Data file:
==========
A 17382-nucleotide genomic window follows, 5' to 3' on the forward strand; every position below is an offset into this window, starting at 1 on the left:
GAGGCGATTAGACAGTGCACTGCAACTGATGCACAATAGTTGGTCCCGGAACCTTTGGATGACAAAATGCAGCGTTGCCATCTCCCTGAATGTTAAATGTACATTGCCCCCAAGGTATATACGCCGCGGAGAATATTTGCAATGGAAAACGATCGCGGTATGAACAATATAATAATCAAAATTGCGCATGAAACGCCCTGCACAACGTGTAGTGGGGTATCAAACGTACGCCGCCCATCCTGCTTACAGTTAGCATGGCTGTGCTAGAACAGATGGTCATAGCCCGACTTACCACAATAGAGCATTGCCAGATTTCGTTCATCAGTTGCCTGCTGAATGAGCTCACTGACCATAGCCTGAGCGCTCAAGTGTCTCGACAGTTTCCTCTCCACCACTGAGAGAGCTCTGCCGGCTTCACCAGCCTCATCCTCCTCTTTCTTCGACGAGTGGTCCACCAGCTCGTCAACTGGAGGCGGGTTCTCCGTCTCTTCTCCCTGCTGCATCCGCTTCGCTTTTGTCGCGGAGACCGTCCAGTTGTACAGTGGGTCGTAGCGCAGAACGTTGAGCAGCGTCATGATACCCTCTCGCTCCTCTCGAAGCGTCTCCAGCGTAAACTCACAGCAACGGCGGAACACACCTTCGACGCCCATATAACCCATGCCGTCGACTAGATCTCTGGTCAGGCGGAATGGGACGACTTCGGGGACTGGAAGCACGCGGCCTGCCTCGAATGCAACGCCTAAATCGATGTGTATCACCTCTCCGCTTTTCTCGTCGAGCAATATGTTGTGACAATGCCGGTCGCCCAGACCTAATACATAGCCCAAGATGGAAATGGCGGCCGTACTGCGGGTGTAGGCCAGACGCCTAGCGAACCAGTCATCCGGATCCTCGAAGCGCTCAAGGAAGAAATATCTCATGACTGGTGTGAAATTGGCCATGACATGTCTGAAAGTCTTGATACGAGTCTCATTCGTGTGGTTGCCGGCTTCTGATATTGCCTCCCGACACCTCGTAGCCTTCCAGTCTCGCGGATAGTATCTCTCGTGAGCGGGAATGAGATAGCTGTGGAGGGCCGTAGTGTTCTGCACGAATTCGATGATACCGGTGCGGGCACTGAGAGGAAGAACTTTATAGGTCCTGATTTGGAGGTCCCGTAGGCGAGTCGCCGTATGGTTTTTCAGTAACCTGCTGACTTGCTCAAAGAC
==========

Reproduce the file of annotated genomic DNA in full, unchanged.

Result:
A 17382-nucleotide genomic window follows, 5' to 3' on the forward strand; every position below is an offset into this window, starting at 1 on the left:
GAGGCGATTAGACAGTGCACTGCAACTGATGCACAATAGTTGGTCCCGGAACCTTTGGATGACAAAATGCAGCGTTGCCATCTCCCTGAATGTTAAATGTACATTGCCCCCAAGGTATATACGCCGCGGAGAATATTTGCAATGGAAAACGATCGCGGTATGAACAATATAATAATCAAAATTGCGCATGAAACGCCCTGCACAACGTGTAGTGGGGTATCAAACGTACGCCGCCCATCCTGCTTACAGTTAGCATGGCTGTGCTAGAACAGATGGTCATAGCCCGACTTACCACAATAGAGCATTGCCAGATTTCGTTCATCAGTTGCCTGCTGAATGAGCTCACTGACCATAGCCTGAGCGCTCAAGTGTCTCGACAGTTTCCTCTCCACCACTGAGAGAGCTCTGCCGGCTTCACCAGCCTCATCCTCCTCTTTCTTCGACGAGTGGTCCACCAGCTCGTCAACTGGAGGCGGGTTCTCCGTCTCTTCTCCCTGCTGCATCCGCTTCGCTTTTGTCGCGGAGACCGTCCAGTTGTACAGTGGGTCGTAGCGCAGAACGTTGAGCAGCGTCATGATACCCTCTCGCTCCTCTCGAAGCGTCTCCAGCGTAAACTCACAGCAACGGCGGAACACACCTTCGACGCCCATATAACCCATGCCGTCGACTAGATCTCTGGTCAGGCGGAATGGGACGACTTCGGGGACTGGAAGCACGCGGCCTGCCTCGAATGCAACGCCTAAATCGATGTGTATCACCTCTCCGCTTTTCTCGTCGAGCAATATGTTGTGACAATGCCGGTCGCCCAGACCTAATACATAGCCCAAGATGGAAATGGCGGCCGTACTGCGGGTGTAGGCCAGACGCCTAGCGAACCAGTCATCCGGATCCTCGAAGCGCTCAAGGAAGAAATATCTCATGACTGGTGTGAAATTGGCCATGACATGTCTGAAAGTCTTGATACGAGTCTCATTCGTGTGGTTGCCGGCTTCTGATATTGCCTCCCGACACCTCGTAGCCTTCCAGTCTCGCGGATAGTATCTCTCGTGAGCGGGAATGAGATAGCTGTGGAGGGCCGTAGTGTTCTGCACGAATTCGATGATACCGGTGCGGGCACTGAGAGGAAGAACTTTATAGGTCCTGATTTGGAGGTCCCGTAGGCGAGTCGCCGTATGGTTTTTCAGTAACCTGCTGACTTGCTCAAAGAC